Posts Tagged ‘Cinema’

Seeing the movies in Bowral.

June 11, 2018
Image result for literary potato peel society


We are not sure where this came from. Out of nowhere we decided to watch movies at our local cinema. It used the be one large cinema. The invention of TV resulted in many single cinemas in closing down. That was a great pity. I remember seeing a movie was almost as good as a long week-end. In those early times it was an outing. Often two movies would be shown. There were intervals whereby we could go outside and replenish our intake of popcorn or Smarties, even an ice-cream. Some cinemas had a Hammond Organ rising majestically from below the screen. A white-suited Liberace type man would play it.

At one particular film the audience were forced to be separated into the two sexes. Even weeks, men, and uneven weeks, women. Or was it uneven and even days? It was supposed to be an informative movie on love, sex and pro-creation. There were long queues.  Many men and maybe women, of course thought there would be a fair bit of eroticism if not a fair sprinkling of nudity. There might not have been much nudity in love but surely with sex there would have to be nudity, including female nudity, which was my speciality and object of desire. The decision to show this movie divided by the sexes came from the Government which gave it enough spice for me to see it with some urgency. I was very young but above 16 years old which was the cut-off point. I had till then not experienced much nudity except that shown by skinny models wearing stiff-solid brassieres,  boned-undergarments and nylon stockings in my mother’s Dutch women magazines, sent over to Australia by her sister…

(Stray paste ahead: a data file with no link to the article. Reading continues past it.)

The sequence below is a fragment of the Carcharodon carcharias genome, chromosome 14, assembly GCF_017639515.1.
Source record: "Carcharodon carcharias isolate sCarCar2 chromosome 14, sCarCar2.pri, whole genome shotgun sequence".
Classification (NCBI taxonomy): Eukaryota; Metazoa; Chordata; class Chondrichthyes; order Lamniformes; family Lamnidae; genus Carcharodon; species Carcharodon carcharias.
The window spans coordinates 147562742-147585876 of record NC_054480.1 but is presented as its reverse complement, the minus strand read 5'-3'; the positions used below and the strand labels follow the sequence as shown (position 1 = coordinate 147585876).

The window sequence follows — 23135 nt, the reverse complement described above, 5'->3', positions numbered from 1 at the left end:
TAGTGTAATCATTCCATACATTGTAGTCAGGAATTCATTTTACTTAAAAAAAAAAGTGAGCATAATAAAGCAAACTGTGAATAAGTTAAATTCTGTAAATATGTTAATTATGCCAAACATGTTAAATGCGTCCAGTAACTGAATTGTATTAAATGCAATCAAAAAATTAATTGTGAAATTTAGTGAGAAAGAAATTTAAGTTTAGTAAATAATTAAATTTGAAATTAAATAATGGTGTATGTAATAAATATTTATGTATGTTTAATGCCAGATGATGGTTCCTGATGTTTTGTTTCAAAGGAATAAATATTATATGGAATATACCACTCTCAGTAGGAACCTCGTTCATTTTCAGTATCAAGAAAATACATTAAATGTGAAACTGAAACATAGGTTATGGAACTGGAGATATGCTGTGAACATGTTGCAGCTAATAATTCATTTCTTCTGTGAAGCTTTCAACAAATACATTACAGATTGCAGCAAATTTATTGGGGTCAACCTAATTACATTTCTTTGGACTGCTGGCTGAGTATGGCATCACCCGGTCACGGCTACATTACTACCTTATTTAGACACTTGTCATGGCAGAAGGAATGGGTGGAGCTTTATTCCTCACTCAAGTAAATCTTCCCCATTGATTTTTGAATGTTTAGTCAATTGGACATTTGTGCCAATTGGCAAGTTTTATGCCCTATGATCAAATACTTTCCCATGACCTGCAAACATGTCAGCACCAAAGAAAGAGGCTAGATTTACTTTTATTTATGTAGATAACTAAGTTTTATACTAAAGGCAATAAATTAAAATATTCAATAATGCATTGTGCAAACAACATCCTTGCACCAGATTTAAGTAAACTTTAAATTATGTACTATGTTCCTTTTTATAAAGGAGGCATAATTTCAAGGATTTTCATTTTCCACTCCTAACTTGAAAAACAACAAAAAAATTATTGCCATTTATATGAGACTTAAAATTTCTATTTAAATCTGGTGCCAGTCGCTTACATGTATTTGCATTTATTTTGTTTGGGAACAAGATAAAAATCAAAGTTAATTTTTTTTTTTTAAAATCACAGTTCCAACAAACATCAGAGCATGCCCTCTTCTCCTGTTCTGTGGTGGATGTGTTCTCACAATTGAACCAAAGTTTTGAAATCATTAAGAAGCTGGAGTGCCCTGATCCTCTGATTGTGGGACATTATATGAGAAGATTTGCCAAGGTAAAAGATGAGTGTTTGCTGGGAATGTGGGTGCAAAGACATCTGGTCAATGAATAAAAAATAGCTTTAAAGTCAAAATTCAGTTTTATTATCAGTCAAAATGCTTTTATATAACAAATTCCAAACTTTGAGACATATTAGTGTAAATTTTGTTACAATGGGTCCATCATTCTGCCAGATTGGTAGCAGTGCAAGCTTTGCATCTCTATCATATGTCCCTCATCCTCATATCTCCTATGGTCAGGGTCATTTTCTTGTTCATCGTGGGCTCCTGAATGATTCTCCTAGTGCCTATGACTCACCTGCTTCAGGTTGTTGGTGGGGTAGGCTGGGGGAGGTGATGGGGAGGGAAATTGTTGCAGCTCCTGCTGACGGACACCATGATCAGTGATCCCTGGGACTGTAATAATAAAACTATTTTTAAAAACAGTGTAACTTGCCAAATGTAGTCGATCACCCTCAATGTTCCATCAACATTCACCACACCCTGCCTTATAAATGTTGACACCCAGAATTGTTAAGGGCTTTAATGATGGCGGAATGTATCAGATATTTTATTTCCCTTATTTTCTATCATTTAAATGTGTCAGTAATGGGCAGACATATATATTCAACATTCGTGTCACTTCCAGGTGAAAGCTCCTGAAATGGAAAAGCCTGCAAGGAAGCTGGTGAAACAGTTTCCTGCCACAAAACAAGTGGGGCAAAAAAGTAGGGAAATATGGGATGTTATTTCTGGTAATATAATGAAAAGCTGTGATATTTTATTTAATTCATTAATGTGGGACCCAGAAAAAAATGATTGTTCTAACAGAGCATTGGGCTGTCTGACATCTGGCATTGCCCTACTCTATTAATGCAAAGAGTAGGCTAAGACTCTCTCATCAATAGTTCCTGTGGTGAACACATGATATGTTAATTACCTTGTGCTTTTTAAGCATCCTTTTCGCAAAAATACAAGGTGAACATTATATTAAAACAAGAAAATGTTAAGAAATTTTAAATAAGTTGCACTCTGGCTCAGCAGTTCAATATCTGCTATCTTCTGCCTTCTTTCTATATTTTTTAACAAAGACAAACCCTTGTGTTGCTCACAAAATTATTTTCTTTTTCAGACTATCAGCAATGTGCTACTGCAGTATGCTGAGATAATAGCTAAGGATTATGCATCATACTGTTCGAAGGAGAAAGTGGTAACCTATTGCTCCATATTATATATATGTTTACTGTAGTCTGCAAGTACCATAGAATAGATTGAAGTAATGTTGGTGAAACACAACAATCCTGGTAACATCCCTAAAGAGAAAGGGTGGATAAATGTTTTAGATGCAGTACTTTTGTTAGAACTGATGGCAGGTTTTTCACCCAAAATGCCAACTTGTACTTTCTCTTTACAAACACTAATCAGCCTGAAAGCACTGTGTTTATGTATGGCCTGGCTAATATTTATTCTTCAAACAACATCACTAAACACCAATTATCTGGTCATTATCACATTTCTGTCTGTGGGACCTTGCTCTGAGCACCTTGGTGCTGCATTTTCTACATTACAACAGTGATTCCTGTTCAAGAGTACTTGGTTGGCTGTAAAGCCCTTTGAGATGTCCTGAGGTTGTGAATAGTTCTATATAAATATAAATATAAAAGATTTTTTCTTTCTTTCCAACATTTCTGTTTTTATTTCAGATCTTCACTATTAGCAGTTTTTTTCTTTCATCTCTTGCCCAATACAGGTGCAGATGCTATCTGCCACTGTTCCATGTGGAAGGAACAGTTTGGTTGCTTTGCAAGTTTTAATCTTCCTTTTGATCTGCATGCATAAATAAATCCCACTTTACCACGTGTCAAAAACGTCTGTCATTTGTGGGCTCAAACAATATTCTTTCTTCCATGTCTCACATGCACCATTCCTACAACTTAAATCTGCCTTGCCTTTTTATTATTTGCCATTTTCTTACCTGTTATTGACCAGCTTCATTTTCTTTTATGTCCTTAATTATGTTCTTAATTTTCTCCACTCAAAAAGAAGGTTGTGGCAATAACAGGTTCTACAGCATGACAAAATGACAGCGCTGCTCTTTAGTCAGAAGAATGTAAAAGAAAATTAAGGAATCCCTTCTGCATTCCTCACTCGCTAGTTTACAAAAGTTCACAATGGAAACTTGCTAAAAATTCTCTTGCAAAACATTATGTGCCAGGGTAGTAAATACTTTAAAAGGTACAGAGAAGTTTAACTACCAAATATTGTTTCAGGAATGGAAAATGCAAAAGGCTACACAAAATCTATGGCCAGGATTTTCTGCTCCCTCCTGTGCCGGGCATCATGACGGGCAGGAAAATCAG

This sex film was a shocker. It started with the obligatory Hammond organ thumping out the God Save The Queen on stage, after which a man warned the male audience to remain seated, calm, and in control. One could hear a pin drop. The movie started and soon progressed to the informative part of sexual congress. There were black and white ovum,  black and white swimming sperms and mothers pushing black prams, but no nudity or genitalia except in such a medical manner that it killed all eroticism. Within twenty minutes some of the male audience started to walk out. I gave it another twenty minutes in the hope of at least seeing a glimpse of something. I would have been happy with some female pubic hair. But no, not a breast, lonely nipple or any hair, just drawings of medical stuff and quivering sperm. All in a morbid black. It was a most boring movie and a sad trip home to my parents.

During the seventies and eighties the Bowral cinema was made into 4 smaller theatres and they are all thriving. The movies we saw were in the order of; Guernsey literary and potato peel pie society.


A very well made film, excellent acting, if somewhat sentimental towards the end but still a very good, worthwhile movie. We liked it.


‘The Bookshop’. A masterpiece of filmmaking. A story about a culturally backwards conservative English village resisting the coming of a bookshop. We thought it the best of the three movies.